Starring: Elisabeth Shue, Christopher Lloyd, Eli Roth, Richard Dreyfuss, Ving Rhames, Kelly Brook, Jerry O’Connell
Director: Alexandra Aja
Writer(s): Pete Goldfinger, Josh Stolberg
Cinematography: John R. Leonetti
Original Score: Michael Wandmacher
Running Time: 89 Mins.
There seems to be some argument surrounding the massive growth of 3D in film, and at one end stand Cameron, Zemeckis and Spielberg, the most highly regarded directors, men with whom 3D, it is said, is a tool for enhancing the viewing experience to give depth to a film, to draw you in, no gimmicks here I’m afraid just lots of swooping around an alien jungle. On the other end of the spectrum we have the idea that 3D is for exploitation, the whole reason it existed to begin with, as a way of further scaring the bejesus out of audiences all the way back to the 40’s and 50’s in its crudest form, then again in the 80’s and once again now with the likes of My Bloody Valentine and Piranha in order to have blood, limbs and vomit hurled out the screen into your lap, and multiple breast shots thrust into your face.
Well, I have to say messr’s Cameron, Spielberg and Zemeckis, I’d take blood and breasts over supposed “depth” any day. This is not something that suggests my shallow, male, nature (well maybe just a little), rather it suggests I want a 3D film to be gimmicky for 3D is first and foremost a gimmick and really rather pointless if not exploited and on this count Piranha is actually a better film than Avatar…yes I said Avatar, for I like my 3D glasses to serve a purpose other than for a muted-coloured forest that actually looks more impressive in plain old 2D (HD of course!), something I would hazard a guess cannot be said about Alex Aja’a Piranha.
Two whole paragraphs on 3D may seem a little overt, really we should be over it by now but the point is that Piranha is as enjoyable as it is largely owing to its third dimension, and has been marketed as such, this is more than a film it is a 3D event film despite a post-3D conversion implemented much more slickly than that of Clash of the Titans, exploitative as you like and chock full of gore those than walk in to the cinema with the right mindset will have a joyously exploitative time. The cast all know that this is hardly high art yet play it relatively straight with the odd knowing wink to the audience peppered throughout the script, again not exactly unique by any stretch of the imagination but aware of its tone, a tone that Snakes on a Plane would like to have achieved yet failed.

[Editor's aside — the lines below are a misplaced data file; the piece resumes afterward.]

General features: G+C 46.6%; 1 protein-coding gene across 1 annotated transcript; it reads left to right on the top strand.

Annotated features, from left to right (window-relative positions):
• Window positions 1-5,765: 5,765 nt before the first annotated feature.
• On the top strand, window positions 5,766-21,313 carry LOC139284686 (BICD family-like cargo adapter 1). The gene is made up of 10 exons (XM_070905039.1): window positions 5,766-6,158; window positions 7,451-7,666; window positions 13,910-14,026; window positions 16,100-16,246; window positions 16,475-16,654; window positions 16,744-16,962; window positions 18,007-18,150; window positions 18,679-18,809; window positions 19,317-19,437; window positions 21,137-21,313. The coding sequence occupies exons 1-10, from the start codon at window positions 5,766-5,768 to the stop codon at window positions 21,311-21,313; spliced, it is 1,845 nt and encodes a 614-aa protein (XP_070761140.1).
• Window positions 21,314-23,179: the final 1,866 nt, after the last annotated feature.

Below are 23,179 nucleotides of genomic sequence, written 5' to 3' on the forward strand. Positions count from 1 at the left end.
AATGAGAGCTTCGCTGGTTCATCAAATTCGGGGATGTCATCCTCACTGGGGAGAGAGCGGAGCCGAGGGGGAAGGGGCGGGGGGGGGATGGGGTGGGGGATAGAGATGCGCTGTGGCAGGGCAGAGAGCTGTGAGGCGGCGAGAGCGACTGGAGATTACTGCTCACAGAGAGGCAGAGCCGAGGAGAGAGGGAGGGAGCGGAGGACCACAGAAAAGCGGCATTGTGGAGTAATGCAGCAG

Plot really is of little consequence, suffice to say if you have seen the trailer you’ve seen all you need to know as a fissure on the bed of Lake Victoria releases some ancient piranha just days before the “famous” lake party that sees many buxom blondes splashing around in the lake while Jerry O’ Connell’s porn director attempts to direct his latest smut-fest, it is a non-stop barrage of kills strung together with memorable performances and little in the way of plot, but it just works through sheer absurdity.
Cameos from Richard Dreyfuss and Christopher Lloyd are the high points, Lloyd proving a particular delight, but everyone bar Shue who is saddled with the dullest role, are given a moment to shine with kudos going to Adam Scott for becoming an unlikely action hero, the piranha themselves have more in common with Gremlins (a good tonal comparison too!) than they do anything else that could pass as scary, for jump-shocks are the order of the day rather than any genuine jolts. This being an Aja film the deaths are plentiful and gratuitous as you would expect, using the unique stripping of flesh the piranha use as a novel way of using physical effects to the max.
Aside from the gore the big talking point here is likely the equal amount of flesh (naked and female) on display, a staple of the genre is would be classed as borderline pornographic if it wasn’t so hokey, that said which male viewer is going to complain at a naked Kelly Brook performing underwater ballet with a high-profile porn star and in 3D no less. And quite frankly if that last sentence doesn’t make you smile, for whatever reason, Piranha 3D and its kitsch charm is likely going to be totally lost on you, high art this is not, and neither does it purport to be.
Piranha 3D provides a true tongue-in-cheek cinema experience, for those of you who write it off as rubbish, you just don’t get it…it is supposed to be, parody at its best with more boobs and gore than you can shake a stick at, you’re either going to buy into it, or…well you get the idea!